News Analysis: As Iraq flap ends, U.S. expected to push peace process

JERUSALEM — With the U.S.-Iraq confrontation off the front burner, Israel and the Palestinians are busily preparing for a new bout of American diplomacy.

A new peacemaking initiative was widely anticipated in the aftermath of a showdown with Iraq.

Pundits predicted that the United States, unpopular and resented in large parts of the Arab world after another massive bombardment of Iraq, would have made high-profile efforts to restart the stalled Israeli-Palestinian peace process — by vigorously pressuring Israel if necessary.

As it happened, the bombardment was averted by the diplomatic efforts of the U.N. secretary-general. But resolving the Iraqi crisis peacefully did little to diminish Arab hostility toward Washington.

Across the region the argument is often made that Washington displays "double standards." Israel, it is claimed, flouts or ignores U.N. resolutions just as Iraq does. And Israel, too, has weapons of mass destruction.

It is not hard, of course, to punch holes in that spurious analogy, and U.S. diplomats regularly do so.

Just the same, the Clinton administration would clearly like to be perceived, at least by the Arab moderates, as being even-handed. Hence the expectation this week, in Israel and in the Gaza Strip, that a renewed American diplomatic initiative is imminent.

In meetings President Clinton held in January with Israeli Prime Minister Benjamin Netanyahu and Palestinian Authority Chairman Yasser Arafat, it was clear that an American proposal was taking shape.

Sources say that under the proposal, Israel would withdraw another 13.1 percent from the West Bank. That redeployment would be made in phases and would be directly linked to Palestinian cooperation on security issues.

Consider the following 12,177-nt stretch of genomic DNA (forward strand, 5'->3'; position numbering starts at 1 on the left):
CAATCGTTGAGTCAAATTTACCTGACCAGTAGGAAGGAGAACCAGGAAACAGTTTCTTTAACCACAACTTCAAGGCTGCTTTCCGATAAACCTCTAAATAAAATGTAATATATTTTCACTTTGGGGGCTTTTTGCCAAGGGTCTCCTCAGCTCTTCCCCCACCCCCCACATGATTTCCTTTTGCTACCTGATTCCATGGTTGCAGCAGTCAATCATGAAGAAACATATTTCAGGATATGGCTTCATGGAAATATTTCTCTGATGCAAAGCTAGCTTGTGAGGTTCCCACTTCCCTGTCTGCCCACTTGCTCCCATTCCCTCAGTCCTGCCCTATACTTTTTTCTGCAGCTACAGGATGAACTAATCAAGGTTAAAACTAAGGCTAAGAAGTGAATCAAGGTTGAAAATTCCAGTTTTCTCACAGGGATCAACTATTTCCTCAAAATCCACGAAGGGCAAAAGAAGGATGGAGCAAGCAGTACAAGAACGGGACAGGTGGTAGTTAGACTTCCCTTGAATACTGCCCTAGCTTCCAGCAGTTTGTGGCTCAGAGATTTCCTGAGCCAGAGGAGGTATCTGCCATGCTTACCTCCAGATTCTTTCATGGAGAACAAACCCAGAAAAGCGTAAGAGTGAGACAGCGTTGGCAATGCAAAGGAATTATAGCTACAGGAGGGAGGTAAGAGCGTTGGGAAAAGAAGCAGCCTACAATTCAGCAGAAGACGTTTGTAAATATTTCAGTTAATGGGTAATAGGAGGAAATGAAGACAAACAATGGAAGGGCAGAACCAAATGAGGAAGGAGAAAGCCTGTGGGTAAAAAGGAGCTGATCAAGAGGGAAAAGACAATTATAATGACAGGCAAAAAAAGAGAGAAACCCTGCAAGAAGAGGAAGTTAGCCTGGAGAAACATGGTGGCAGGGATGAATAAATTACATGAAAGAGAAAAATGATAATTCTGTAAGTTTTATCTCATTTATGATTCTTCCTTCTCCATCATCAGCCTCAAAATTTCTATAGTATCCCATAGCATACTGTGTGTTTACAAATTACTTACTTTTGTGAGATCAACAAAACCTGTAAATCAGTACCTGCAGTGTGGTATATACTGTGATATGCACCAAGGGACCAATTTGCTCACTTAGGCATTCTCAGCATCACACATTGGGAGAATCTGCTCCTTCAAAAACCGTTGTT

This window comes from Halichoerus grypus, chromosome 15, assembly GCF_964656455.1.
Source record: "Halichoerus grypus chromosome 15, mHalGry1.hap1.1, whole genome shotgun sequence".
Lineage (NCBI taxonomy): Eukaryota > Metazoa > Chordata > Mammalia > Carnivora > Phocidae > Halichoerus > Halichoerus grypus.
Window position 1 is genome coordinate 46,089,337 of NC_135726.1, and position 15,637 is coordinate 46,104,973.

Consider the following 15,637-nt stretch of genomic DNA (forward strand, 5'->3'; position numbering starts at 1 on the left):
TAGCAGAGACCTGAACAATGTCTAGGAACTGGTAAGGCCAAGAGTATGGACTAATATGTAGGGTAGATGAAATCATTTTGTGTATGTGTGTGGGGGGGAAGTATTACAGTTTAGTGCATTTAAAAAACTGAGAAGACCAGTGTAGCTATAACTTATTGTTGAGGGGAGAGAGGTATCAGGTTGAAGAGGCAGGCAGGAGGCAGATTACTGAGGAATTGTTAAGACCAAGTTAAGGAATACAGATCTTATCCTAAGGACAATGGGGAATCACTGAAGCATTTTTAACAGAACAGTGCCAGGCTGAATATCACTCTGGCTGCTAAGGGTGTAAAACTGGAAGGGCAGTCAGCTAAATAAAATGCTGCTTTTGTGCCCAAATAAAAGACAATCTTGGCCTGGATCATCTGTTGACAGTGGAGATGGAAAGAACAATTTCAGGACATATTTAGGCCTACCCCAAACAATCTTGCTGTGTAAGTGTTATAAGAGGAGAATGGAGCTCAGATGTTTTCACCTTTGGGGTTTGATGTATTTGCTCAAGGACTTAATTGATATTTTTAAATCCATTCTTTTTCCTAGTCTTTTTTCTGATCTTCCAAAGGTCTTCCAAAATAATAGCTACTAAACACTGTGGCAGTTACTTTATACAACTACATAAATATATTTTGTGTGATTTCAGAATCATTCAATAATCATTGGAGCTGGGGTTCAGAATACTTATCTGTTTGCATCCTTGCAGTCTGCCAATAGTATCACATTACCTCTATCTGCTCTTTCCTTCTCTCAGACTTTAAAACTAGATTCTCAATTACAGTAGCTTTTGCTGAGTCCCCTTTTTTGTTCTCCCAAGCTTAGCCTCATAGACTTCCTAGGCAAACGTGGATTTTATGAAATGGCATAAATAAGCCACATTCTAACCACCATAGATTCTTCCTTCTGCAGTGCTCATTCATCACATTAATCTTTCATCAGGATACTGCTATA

The Palestinians want much more than 13.1 percent. But they will not balk because their key demand — that another Israeli redeployment follow later this year — enjoys Washington's support.

For the Israeli government, 13.1 percent is too much. It prefers to keep the figure down to a single digit and to make that redeployment the last. Israel also wants any subsequent troop pullbacks to be part of the final-status negotiations.

In recent months, Netanyahu has repeatedly called for those negotiations to start. Arafat has responded that Israel should first live up to the terms of already-signed agreements.

But the way the United States emerged from the latest round of its seven-year conflict with Iraqi leader Saddam Hussein may determine if, and how, this dispute is resolved.

Can the Netanyahu government now more readily afford to reject U.S. proposals given the way Washington's standing in the Arab world has been weakened?

And does Washington's determination to improve its position among the Arab moderates mean that it will push all the harder for Netanyahu — and Arafat — to swallow its proposals for advancing the peace process?

Israeli and Palestinian leaders, at any rate, are anxious to project an image of earnest desire to move matters forward.

That explains a recent intense series of meetings between the two sides.

Last week, Israeli Defense Minister Yitzhak Mordechai met with Arafat's second-in-command, Mahmoud Abbas, to discuss an issue left unresolved from the 1995 Interim Agreement — the opening of a Palestinian airport in the Gaza Strip.

The Palestinians asserted later that nothing was achieved at the meeting, and that the airport's opening is still blocked by disputes over security arrangements.

But that did not prevent the parties from arranging additional meetings this week, at the home of the U.S. ambassador to Israel, Edward Walker, just to show how earnest they were.

Israeli Cabinet minister Ariel Sharon, meanwhile, was understood to be conducting contacts on a high level with the Palestinian Authority, and there were reports that Netanyahu was also holding similar meetings.

At the same time, however, Israeli Prime Minister Benjamin Netanyahu has reiterated that he would not accept an any "imposed solution."

"An imposed solution is neither desirable nor viable, and simply will never happen," Netanyahu told a visiting delegation of the Conference of Presidents of Major American Jewish Organizations on Monday.

He said that Palestinian attempts to "elicit outside pressure [on Israel] does not work."